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The Top 12 of 2012

2. Constraining Dark Energy at high redshifts

Why it is important: Dark energy is still almost as mysterious as it was in its Nobel-prize winning discovery in 1998. These observations help tighten constraints on one of the things we most want to know– how does dark energy now compare to dark energy in the early universe?

This paper presents an updated sample of type Ia supernovae, including ten at z > 1. Here, the authors show that the current constraints from these supernovae, the CMB, and Baryon Acoustic Oscillations (see #4) are still consistent (contours) with Einstein’s model of a cosmological constant (w0 = -1, x-axis) which does not vary with time (wa = 0, y-axis). (Adapted from Figure 6 of Suzuki et al.).

Next: (#1) So Many Gamma Rays, So Little Time: The Best and Biggest Look at the Gamma-ray Sky (So Far)

Previous: (#3) We are Small, but We are Many! Kepler Measures an Increasing Frequency of Small Planets

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I am a 22nd-grader at UCLA, working with Mark Morris and spending the year at the MPIA in Heidelberg finishing my thesis. I like molecules in space, radio telescopes, the extreme center of our galaxy, getting to look at things no-one else has ever seen before, solving puzzles, and finding creative ways to survive graduate school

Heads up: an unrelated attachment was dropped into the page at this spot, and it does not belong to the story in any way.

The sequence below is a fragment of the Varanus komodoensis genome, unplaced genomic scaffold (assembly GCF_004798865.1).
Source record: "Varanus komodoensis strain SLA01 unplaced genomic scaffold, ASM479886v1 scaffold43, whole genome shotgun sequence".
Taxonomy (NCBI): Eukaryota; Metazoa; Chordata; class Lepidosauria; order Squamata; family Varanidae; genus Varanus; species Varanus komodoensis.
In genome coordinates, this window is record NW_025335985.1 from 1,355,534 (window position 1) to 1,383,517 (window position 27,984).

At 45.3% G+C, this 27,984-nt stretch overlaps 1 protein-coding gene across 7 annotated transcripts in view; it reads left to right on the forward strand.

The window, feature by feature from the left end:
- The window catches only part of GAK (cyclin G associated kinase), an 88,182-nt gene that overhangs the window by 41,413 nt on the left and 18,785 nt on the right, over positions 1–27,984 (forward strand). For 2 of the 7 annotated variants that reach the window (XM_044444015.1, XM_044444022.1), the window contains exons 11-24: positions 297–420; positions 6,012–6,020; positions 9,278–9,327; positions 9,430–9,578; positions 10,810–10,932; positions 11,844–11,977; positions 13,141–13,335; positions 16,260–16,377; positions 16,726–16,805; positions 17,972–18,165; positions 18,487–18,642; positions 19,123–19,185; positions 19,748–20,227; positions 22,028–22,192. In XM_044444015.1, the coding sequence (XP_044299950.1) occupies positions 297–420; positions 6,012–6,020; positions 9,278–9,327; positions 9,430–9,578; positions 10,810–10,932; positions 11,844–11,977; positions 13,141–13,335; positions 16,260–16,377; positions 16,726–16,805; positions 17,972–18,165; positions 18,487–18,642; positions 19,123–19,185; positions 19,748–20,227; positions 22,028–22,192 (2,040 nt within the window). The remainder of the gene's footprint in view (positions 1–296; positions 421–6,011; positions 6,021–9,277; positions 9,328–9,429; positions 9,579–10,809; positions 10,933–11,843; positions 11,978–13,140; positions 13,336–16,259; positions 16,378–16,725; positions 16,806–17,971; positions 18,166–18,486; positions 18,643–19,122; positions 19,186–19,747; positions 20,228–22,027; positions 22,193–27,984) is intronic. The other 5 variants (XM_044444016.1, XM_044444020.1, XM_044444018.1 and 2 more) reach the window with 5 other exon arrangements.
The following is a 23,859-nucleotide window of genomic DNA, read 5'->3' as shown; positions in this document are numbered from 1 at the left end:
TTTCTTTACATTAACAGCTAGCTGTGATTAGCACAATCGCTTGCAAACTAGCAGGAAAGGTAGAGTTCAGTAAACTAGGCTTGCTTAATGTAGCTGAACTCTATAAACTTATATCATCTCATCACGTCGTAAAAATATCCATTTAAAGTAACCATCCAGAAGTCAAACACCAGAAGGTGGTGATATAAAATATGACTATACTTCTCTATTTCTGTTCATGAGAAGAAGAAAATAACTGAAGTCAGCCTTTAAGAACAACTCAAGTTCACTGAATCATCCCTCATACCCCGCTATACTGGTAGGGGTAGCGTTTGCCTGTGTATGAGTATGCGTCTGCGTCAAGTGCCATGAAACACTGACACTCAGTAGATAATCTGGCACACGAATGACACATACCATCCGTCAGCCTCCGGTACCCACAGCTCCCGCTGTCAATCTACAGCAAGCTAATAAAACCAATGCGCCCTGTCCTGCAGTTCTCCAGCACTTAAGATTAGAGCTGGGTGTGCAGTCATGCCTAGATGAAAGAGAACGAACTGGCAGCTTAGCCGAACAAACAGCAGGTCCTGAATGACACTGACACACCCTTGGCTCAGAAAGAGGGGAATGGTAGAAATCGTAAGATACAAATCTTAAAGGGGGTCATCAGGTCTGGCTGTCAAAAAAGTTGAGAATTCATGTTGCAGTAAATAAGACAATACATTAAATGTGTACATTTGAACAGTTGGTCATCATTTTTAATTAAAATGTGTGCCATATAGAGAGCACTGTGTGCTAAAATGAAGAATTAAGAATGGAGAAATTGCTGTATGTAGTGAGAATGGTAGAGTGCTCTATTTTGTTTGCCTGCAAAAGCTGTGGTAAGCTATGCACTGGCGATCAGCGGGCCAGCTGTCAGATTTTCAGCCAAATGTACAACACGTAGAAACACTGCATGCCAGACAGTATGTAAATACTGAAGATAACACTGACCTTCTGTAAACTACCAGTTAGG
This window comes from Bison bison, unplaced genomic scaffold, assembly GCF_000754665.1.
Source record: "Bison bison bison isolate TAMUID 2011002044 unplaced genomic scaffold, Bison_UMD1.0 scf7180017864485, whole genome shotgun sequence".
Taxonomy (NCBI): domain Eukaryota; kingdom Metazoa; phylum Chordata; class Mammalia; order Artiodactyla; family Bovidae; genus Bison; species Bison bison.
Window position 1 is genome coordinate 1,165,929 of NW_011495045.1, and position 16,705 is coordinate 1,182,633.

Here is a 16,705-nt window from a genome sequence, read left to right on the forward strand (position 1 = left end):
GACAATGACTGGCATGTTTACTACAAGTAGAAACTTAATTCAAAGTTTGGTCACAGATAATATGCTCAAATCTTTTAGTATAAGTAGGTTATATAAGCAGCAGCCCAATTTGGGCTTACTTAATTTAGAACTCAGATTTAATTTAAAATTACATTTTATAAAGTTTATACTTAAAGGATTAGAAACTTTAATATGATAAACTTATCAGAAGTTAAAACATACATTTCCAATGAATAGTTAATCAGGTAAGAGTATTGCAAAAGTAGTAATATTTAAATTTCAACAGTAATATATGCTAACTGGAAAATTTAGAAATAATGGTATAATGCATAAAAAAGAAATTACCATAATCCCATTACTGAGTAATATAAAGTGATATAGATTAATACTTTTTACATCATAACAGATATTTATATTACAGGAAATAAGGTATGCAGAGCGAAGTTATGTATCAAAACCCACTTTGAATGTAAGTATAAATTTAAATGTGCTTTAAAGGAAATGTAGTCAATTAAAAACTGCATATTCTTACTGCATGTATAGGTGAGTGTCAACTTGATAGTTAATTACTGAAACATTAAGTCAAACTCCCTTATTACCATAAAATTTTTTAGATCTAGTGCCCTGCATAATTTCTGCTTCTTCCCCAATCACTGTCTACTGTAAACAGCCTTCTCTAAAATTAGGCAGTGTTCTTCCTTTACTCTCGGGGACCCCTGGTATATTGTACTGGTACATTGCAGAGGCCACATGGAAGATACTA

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Discussion

6 Responses to “The Top 12 of 2012”

  1. Hi Betsy:

    Just a note– it looks like the arXiv link that you have on the first page of this article does not link to the title you provide.

    The link looks like it goes here:

    http://arxiv.org/abs/1106.0499

    “How supernova feedback turns dark matter cusps into cores”

    instead of here:

    http://arxiv.org/abs/1107.1261

    “Keck Spectroscopy of Faint 3<z<8 Lyman Break Galaxies:- Evidence for a Declining Fraction of Emission Line Sources In the Redshift Range 6<z<8"

    Thanks,
    Dave

    Posted by Dave Coulter | February 20, 2013, 5:14 pm
  2. Fascinating articles! But counting citations seriously distorts what astronomy is about. Because most young astronomers today work in observational cosmology, 10/12 papers are on that topic, the most glamorous frontier. But 10/12 of the most significant new papers of 2012 (selected some other way) paint a certainly much broader canvas, and reflect the amazing scope of astronomical research!
    Only the search for new planets (another glamour topic) and new calculations of the evolution of rotating stars in the HR diagram (a classic issue in stellar astronomy) penetrated the top twelve. So much more was missing!
    Nonetheless, an interesting citation poll.

    Posted by Donald D Clayton | February 20, 2013, 7:39 pm
  3. Hi, I think the mass-to-light ratio of a low-mass star is higher than that of a high-mass star. In addition, the Salpeter IMF has more low-mass stars than the Kroupa and Chabrier IMFs.

    I think that the article in astrobites has more detail introduction:
    http://astrobites.com/2012/02/16/the-imf-is-not-universal/

    Posted by Song, Wang | February 20, 2013, 9:05 pm

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